Beginners Guide for mv Command in Linux

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In UNIX/Linux systems, the mv command shipped with the operating system is usually used for the following purposes:

  • Moving files from source to destination directory.
  • Rename the file or directory name.

If you’re familiar with the cp command, you can use the same techniques to use the mv command.

Even though you can use this article to learn how to use this command from the most basic to the most advanced levels.

Tutorial Details

DescriptionMv (Move Files and Directories)
Difficulty LevelLow
Root or Sudo PrivilegesNo
Host System and ArchitectureUbuntu 22.10 (x64)
OS Compatibility Ubuntu, Manjaro, Fedora, etc.
Prerequisitesmv
Internet RequiredNo
Discussed Tools in this Article

Syntax of the mv Command

The mv command takes three arguments: one is the option, and the other two are the source and destination paths.

$ mv [OPTION] [SOURCE] [DESTINATION]

The following are some known options that you can use with this command.

OptionsDescription
-fOverwrite the file without confirmation.
-iPrompt for confirmation before overwriting the file.
-nAvoid overwriting existing files.
-bIf file β€œA” is copied as file β€œB” and file β€œB” already exists in the same location, then it will rename it to β€œB~β€œ.
-uOverwrite if the target file is old or doesn’t exist.
-vPrint the file while being moved.

Note: While moving the file, make sure the same name file does not exist in the destination; otherwise, it will be replaced. To avoid this, you can use the “-i” flag to get confirmation while overwriting the file.

Rename File Using the mv Command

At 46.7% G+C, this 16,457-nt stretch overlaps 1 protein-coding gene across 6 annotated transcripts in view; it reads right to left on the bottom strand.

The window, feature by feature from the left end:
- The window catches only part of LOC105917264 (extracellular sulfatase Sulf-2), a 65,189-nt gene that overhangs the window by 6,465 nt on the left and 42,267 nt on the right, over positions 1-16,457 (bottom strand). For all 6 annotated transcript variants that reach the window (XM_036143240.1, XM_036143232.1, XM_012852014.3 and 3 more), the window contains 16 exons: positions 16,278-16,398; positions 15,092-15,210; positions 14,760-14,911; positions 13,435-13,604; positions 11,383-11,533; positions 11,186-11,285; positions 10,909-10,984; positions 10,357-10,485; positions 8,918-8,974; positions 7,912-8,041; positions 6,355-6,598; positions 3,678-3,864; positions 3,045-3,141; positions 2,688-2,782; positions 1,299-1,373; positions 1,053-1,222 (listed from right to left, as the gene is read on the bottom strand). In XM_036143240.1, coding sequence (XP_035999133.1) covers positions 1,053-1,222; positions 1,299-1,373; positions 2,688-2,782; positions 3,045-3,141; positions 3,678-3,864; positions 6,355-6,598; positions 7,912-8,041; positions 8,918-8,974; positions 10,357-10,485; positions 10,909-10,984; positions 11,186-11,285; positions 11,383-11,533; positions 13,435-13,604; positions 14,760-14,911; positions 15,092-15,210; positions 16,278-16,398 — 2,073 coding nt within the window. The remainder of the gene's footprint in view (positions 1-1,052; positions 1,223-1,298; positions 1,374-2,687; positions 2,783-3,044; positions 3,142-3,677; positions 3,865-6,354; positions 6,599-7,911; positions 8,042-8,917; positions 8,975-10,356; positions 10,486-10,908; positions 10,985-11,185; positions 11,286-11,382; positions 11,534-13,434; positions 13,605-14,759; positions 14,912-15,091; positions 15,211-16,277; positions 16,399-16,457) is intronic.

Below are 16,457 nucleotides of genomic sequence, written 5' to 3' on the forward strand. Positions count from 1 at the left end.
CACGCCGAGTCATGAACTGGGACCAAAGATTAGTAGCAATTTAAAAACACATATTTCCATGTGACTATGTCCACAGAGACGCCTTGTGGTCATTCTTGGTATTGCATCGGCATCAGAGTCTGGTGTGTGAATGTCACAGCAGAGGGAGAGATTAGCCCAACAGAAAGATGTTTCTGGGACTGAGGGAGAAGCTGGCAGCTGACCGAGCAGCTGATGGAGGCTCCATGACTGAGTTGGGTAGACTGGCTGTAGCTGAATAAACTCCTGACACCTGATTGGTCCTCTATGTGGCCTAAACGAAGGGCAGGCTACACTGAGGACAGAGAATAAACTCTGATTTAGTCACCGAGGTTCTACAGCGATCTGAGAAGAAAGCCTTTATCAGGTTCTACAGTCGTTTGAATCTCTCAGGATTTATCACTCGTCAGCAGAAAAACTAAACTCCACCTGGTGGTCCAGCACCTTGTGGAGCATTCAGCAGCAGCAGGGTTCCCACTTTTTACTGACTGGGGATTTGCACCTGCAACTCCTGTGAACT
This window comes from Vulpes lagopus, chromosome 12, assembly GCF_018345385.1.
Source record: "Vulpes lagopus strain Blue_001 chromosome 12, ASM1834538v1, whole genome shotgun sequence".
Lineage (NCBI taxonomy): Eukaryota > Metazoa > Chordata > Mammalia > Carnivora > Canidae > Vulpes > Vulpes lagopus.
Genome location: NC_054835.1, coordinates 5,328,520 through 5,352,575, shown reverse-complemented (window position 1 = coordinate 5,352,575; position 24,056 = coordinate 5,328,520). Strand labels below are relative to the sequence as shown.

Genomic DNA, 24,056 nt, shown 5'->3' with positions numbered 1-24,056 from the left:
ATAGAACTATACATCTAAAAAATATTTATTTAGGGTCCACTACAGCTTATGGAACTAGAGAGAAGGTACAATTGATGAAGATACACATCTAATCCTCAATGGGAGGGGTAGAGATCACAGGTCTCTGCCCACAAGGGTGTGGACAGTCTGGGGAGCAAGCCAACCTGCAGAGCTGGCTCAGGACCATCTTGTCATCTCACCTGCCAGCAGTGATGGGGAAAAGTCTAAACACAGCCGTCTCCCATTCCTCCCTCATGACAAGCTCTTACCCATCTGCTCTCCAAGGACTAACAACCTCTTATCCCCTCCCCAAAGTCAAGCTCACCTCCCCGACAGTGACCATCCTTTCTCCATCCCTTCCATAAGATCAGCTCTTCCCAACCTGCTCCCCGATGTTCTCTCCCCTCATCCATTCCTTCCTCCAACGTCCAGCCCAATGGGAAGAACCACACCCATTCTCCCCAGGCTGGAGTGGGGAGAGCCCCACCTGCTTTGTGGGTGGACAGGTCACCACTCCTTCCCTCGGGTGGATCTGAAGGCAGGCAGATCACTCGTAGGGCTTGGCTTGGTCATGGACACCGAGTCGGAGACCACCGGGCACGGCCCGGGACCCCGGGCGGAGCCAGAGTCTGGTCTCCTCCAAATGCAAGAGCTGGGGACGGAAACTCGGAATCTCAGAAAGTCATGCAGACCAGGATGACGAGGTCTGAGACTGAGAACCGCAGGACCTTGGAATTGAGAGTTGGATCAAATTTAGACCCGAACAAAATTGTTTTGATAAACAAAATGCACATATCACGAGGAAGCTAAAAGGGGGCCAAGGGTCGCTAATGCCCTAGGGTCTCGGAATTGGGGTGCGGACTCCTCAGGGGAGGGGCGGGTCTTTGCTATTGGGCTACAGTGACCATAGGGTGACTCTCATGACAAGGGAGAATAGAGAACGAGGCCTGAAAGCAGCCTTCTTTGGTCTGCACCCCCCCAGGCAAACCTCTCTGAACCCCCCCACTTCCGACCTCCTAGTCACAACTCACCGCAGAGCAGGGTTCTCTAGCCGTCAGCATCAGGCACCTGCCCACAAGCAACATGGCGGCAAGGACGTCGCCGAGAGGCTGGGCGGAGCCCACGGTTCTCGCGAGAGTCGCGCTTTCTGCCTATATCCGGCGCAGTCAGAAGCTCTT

The first thing that you can do with the mv command is rename the file or directory.

For example, if you have “file.txt” and want to rename it “my_file.txt“, then you can simply pass both of the filenames as arguments to the mv command.

Also Read: How to Rename Files and Directories in Linux

$ mv file.txt my_file.txt

Output:

Rename file using the mv command
Rename the file using the mv command

Moving a File to an Arbitrary Location

Unlike the previous command, you can either give a relative or an absolute path to the destination directory to move the file into it.

For example, the following command will move β€œmy_file.txt” to the β€œ~/Documents” directory.

$ mv my_file.txt ~/Documents/

Output:

Moving file to different directory
Moving a file to a different directory

Moving a File to an Arbitrary Location with a New Name

You can specify the new name for your file while specifying the full path of the destination directory.

$ mv my_file.txt ~/Documents/file.txt

Output:

Moving file to different directory with new name
Moving the file to a new directory with a new name

Moving Multiple Files to an Arbitrary Location

You can move multiple files into a common destination directory by specifying relative or absolute paths and using the space as a separator.

$ mv file1.txt file2.txt file3.txt ~/Documents/

Output:

Moving multiple files to new directory
Moving multiple files to a new directory